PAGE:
Japanese product design is among the best in the world, yet it is the companies, rather than the designers, that are remembered. John Stones reviews a retrospective of Good Design Award winners in Milan.
‘Made in Japan’ may have been supplanted by ‘Made in China’, but it is products designed in Japan that we still so often turn to, particularly for consumer electronics. Our continuing love affair with these products, and their ubiquity, can blind us to their design.
Often created by in-house teams, many of the products hide their design credentials under a bushel, compared with European designs. Even when star designers from outside are involved, it’s still the company that is paramount.
Some of these products, such as the motorbikes and cars of the 1960s and 1970s, were initially derided, whereas others, such as the 1959 Nikon F single lens reflex camera, were immediately recognised as important milestones.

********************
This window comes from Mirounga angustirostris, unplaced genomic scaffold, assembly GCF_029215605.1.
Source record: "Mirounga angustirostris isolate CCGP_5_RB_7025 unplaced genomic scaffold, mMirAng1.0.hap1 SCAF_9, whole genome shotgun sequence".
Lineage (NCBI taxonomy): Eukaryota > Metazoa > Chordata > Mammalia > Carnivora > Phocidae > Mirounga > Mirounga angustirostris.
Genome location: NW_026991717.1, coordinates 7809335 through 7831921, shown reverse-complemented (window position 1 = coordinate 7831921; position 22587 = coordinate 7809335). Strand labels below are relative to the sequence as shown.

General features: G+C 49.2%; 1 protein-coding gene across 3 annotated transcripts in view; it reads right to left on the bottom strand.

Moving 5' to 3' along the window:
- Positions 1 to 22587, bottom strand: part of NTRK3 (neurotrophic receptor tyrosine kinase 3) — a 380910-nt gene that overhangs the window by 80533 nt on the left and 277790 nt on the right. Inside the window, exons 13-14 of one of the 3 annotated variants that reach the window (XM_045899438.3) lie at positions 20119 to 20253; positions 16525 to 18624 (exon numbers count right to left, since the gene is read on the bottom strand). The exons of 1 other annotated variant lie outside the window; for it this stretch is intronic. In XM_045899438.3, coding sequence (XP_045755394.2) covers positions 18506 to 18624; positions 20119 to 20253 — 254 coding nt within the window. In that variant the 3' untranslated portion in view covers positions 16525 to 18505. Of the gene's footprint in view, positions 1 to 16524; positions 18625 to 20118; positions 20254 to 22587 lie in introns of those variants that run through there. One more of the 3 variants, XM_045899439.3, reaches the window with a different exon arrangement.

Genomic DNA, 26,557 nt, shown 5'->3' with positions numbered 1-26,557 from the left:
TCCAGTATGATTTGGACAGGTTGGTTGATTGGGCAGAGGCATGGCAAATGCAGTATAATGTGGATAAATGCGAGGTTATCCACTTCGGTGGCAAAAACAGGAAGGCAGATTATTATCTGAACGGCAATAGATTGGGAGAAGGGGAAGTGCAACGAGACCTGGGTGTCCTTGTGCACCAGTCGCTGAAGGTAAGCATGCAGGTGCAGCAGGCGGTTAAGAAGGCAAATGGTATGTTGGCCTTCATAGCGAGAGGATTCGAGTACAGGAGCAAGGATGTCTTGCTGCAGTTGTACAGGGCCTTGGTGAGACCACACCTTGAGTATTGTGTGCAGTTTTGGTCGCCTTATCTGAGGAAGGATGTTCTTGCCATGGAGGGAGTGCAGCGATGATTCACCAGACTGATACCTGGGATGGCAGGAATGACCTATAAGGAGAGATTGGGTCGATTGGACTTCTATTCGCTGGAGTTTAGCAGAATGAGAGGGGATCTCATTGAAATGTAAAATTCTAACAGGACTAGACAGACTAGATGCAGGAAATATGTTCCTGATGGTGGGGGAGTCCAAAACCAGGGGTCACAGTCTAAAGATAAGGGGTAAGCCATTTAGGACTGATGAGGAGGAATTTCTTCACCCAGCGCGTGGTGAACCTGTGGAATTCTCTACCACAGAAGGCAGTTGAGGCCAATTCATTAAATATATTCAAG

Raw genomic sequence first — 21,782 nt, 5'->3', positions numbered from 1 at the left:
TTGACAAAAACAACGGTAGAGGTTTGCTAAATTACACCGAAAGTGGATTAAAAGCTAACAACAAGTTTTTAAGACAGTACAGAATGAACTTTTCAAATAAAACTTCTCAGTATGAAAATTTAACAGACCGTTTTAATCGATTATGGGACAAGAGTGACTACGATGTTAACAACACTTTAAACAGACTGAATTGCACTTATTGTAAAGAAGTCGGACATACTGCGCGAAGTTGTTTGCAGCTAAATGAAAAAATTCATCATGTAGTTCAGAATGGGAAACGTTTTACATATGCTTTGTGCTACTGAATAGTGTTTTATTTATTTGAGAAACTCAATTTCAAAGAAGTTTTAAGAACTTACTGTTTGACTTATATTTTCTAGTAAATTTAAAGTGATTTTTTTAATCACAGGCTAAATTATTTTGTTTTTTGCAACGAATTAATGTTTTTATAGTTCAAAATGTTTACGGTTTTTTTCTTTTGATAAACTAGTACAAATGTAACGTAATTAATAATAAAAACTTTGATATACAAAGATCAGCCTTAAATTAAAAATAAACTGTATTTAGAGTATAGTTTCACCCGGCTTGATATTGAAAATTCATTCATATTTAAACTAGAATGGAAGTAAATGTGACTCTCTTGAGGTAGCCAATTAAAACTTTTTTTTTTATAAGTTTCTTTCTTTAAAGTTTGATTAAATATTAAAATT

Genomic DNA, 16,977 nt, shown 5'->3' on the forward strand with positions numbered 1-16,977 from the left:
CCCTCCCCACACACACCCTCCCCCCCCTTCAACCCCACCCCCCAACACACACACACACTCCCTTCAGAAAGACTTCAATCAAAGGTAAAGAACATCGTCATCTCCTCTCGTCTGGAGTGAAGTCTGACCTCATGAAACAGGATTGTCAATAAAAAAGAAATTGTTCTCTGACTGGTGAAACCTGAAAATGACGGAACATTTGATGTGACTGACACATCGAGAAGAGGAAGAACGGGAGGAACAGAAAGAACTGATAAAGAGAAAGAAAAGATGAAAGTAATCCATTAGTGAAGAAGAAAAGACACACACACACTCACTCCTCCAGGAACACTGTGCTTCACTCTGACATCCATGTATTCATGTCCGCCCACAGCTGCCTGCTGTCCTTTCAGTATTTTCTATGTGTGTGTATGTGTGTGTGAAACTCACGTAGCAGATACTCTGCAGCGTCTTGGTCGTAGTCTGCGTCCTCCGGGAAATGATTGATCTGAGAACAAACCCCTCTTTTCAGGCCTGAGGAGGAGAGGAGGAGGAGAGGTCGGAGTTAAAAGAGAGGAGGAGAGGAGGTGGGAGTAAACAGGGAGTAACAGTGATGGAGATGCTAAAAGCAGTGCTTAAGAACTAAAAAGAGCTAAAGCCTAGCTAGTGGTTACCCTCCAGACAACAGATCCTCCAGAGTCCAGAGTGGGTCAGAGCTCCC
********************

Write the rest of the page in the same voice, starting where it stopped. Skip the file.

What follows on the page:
To coincide with this year’s Milan Furniture Fair, an exhibition (designed by Matteo Vercelloni) at the Triennale showcased a selection of Japanese products that have won the Good Design Award, or the G-Mark, instigated by the Japan Industrial Design Promotion Organisation, that dates back to 1957.
The 100 or so objects not only chronicle the individual design achievements, but also resonate as icons of Japan’s rise to industrial pre-eminence. On a more personal level, they also invoke nostalgia – there can be few of us who, at one time or another, have not had some of these products form an integral part of our lives.
One of the award scheme’s initial stated aims was ‘improving quality of life’, and companies such as Sony, Epson, Nikon, and so on, have indisputably done so.